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Stop comparing the nation’s education sector, address challenges – ASUU tells FG

Stop comparing the nation’s education sector, address challenges – ASUU tells FG 

The Academic Staff Union of Universities has called on the Federal Government to stop comparing the crisis in the nation’s education sector with that of advanced countries.

The organisation suggested that instead of comparison, the government should look up to advanced industrial societies such as the United Kingdom, America and China.

The warning strike by ASUU had snowballed to a full blown strike on March 23 2020.

The President of ASUU, Prof. Biodun Ogunyemi, after the National Executive Council meeting, directed lecturers to embark on an indefinite strike to protest the failure of the Federal Government to address its unending numerous demands, including rejection of the Integrated Payroll and Personnel Information System.

The union had said the IPPIS was a violation of the concept of university autonomy. The ASUU president accused the Federal Government of politicising the crisis in the education sector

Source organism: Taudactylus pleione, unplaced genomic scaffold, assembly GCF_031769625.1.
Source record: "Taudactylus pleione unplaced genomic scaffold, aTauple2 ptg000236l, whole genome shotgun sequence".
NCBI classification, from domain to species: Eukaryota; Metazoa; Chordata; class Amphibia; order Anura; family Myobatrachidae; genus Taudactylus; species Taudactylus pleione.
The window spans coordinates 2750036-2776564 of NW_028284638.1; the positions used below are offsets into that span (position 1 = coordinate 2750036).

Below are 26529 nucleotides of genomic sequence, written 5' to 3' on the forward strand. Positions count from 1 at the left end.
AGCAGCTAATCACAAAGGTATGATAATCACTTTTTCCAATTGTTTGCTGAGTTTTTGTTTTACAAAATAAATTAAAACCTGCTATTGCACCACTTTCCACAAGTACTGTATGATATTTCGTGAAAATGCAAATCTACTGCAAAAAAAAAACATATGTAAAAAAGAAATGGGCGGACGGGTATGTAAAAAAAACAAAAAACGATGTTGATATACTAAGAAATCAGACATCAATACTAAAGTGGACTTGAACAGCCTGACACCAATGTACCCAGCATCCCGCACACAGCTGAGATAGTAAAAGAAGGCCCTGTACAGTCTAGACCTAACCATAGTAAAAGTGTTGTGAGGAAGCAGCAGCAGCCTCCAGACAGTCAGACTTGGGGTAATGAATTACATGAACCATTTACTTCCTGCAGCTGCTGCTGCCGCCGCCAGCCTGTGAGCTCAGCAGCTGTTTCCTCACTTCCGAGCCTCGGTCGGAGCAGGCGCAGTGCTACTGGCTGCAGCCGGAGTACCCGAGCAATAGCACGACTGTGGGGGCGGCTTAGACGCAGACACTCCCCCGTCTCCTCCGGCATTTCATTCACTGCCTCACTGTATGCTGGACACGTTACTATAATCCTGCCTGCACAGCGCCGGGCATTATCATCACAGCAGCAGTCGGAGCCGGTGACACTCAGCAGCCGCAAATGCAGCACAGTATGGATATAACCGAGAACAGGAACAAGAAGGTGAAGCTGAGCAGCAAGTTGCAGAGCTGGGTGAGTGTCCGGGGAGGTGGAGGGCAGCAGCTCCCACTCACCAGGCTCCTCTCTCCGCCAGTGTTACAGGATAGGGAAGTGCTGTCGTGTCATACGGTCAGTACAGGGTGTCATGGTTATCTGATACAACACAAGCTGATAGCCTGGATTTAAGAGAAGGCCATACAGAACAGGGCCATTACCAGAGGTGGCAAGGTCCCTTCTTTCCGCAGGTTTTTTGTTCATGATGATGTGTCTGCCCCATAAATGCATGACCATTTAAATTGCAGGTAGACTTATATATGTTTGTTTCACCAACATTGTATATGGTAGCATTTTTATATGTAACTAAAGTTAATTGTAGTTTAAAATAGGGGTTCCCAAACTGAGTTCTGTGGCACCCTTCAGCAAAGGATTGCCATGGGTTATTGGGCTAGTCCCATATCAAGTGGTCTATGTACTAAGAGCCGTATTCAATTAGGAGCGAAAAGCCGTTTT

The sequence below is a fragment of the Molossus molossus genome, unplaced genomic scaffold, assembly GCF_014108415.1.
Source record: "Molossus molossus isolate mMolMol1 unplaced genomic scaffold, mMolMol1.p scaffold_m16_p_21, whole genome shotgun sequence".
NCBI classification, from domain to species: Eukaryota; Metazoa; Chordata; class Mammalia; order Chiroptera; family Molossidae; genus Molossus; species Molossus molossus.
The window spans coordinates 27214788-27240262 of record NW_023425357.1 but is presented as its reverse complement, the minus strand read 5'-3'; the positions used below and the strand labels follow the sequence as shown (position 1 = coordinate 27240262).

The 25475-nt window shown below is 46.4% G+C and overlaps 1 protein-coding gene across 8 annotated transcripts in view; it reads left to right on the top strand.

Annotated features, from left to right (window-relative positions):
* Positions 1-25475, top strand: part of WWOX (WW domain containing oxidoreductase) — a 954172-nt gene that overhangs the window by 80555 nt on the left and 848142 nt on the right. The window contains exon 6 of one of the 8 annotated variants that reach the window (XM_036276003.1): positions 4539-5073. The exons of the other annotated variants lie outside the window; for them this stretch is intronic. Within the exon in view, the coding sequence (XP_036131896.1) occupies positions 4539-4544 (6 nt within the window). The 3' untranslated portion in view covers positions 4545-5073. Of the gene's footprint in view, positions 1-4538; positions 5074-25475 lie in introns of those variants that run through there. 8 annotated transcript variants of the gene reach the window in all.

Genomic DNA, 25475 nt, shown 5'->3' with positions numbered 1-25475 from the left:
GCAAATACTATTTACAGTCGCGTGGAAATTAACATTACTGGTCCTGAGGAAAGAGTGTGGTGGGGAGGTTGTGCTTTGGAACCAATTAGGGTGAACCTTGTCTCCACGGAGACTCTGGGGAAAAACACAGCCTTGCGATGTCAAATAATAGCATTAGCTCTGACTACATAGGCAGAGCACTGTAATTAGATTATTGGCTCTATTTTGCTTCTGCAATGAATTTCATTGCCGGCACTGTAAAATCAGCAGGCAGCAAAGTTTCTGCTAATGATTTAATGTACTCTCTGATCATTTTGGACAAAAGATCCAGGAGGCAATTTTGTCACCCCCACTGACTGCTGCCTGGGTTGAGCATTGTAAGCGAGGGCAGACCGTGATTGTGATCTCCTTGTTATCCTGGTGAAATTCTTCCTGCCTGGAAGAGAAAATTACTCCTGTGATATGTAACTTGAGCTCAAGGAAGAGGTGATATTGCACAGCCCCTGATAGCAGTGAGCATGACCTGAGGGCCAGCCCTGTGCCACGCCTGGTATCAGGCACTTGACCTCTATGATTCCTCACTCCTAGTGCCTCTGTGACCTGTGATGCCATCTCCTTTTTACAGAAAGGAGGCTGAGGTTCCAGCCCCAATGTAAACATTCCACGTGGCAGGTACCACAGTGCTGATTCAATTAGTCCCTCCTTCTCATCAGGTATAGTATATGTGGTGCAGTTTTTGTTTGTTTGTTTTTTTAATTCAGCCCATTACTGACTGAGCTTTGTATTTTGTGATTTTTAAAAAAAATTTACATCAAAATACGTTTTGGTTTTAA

Ogunyemi said, “The Federal Government keeps comparing Nigeria with the crisis in developed countries and advanced industrial societies. Those people can draw from their pool of scientists. Britain will not have to come to Nigeria to solve its health challenges.

“It is Nigeria that will look up to them. China will not look up to Nigeria to ask for health workers to assist them. See, all the (Chinese) people they sent to us to address the challenges of COVID-19 are products of a university system.

“To address the challenges in other sectors, you need a functional university education, not these mechanistic approaches to the universities.”

The ASUU president said the crisis in the education sector was caused by the government’s policy of “tokenism.”

He said, “What we have been seeing in the education sector is what I call tokenism and it can’t solve our problem. For instance, we say this problem will require N1.1tn and somebody says let’s give you N20bn as a sign of commitment.

“So, what is N20bn compared to an outstanding balance of N1.1tn? It’s like your child asking for N1m and you’re giving him N10. So, tokenism will not help us in the education sector.”

He also responded to enquiries whether the strike would have any effect since there had been a lockdown in the country over coronavirus and no time for negotiation.

Ogunyemi said, “Well, the wisdom behind what ASUU did then was that matters of education and health should actually be treated as emergency issues. So, if we have emergency in the health sector, I think we should also come back to address the emergency in the education sector.

“We fully identify with government that the emergency in the health sector which is the COVID-19 pandemic affects everybody. So, because of that we have excused our members that they should be free to participate in intervention activities.”

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